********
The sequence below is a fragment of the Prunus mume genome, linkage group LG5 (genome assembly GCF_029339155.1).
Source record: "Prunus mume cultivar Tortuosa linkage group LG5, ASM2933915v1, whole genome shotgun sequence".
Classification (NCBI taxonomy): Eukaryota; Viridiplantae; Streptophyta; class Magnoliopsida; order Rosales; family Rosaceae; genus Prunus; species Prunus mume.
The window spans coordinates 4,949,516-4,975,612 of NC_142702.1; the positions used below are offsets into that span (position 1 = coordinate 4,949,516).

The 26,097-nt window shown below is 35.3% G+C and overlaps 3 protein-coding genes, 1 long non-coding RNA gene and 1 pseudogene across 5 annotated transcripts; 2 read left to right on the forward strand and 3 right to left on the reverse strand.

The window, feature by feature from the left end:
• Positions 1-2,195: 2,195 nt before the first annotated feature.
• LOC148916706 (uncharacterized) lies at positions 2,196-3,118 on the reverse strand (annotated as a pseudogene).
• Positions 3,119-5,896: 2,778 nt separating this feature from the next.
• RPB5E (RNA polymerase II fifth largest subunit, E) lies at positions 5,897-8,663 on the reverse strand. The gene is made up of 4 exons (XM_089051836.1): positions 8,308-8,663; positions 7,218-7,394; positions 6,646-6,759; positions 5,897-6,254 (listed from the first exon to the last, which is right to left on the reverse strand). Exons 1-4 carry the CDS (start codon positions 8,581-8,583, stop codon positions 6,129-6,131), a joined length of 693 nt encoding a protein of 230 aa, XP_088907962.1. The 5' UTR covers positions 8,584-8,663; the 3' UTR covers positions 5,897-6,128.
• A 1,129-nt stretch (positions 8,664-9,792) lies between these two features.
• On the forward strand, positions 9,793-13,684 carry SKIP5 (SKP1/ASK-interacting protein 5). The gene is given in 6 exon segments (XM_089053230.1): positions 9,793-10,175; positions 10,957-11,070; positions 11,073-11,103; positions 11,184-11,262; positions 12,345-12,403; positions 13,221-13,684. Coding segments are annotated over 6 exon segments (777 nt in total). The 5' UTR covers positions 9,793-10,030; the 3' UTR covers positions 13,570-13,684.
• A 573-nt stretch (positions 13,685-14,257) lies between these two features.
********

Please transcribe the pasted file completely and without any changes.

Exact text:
The sequence below is a fragment of the Prunus mume genome, linkage group LG5 (genome assembly GCF_029339155.1).
Source record: "Prunus mume cultivar Tortuosa linkage group LG5, ASM2933915v1, whole genome shotgun sequence".
Classification (NCBI taxonomy): Eukaryota; Viridiplantae; Streptophyta; class Magnoliopsida; order Rosales; family Rosaceae; genus Prunus; species Prunus mume.
The window spans coordinates 4,949,516-4,975,612 of NC_142702.1; the positions used below are offsets into that span (position 1 = coordinate 4,949,516).

The 26,097-nt window shown below is 35.3% G+C and overlaps 3 protein-coding genes, 1 long non-coding RNA gene and 1 pseudogene across 5 annotated transcripts; 2 read left to right on the forward strand and 3 right to left on the reverse strand.

The window, feature by feature from the left end:
• Positions 1-2,195: 2,195 nt before the first annotated feature.
• LOC148916706 (uncharacterized) lies at positions 2,196-3,118 on the reverse strand (annotated as a pseudogene).
• Positions 3,119-5,896: 2,778 nt separating this feature from the next.
• RPB5E (RNA polymerase II fifth largest subunit, E) lies at positions 5,897-8,663 on the reverse strand. The gene is made up of 4 exons (XM_089051836.1): positions 8,308-8,663; positions 7,218-7,394; positions 6,646-6,759; positions 5,897-6,254 (listed from the first exon to the last, which is right to left on the reverse strand). Exons 1-4 carry the CDS (start codon positions 8,581-8,583, stop codon positions 6,129-6,131), a joined length of 693 nt encoding a protein of 230 aa, XP_088907962.1. The 5' UTR covers positions 8,584-8,663; the 3' UTR covers positions 5,897-6,128.
• A 1,129-nt stretch (positions 8,664-9,792) lies between these two features.
• On the forward strand, positions 9,793-13,684 carry SKIP5 (SKP1/ASK-interacting protein 5). The gene is given in 6 exon segments (XM_089053230.1): positions 9,793-10,175; positions 10,957-11,070; positions 11,073-11,103; positions 11,184-11,262; positions 12,345-12,403; positions 13,221-13,684. Coding segments are annotated over 6 exon segments (777 nt in total). The 5' UTR covers positions 9,793-10,030; the 3' UTR covers positions 13,570-13,684.
• A 573-nt stretch (positions 13,685-14,257) lies between these two features.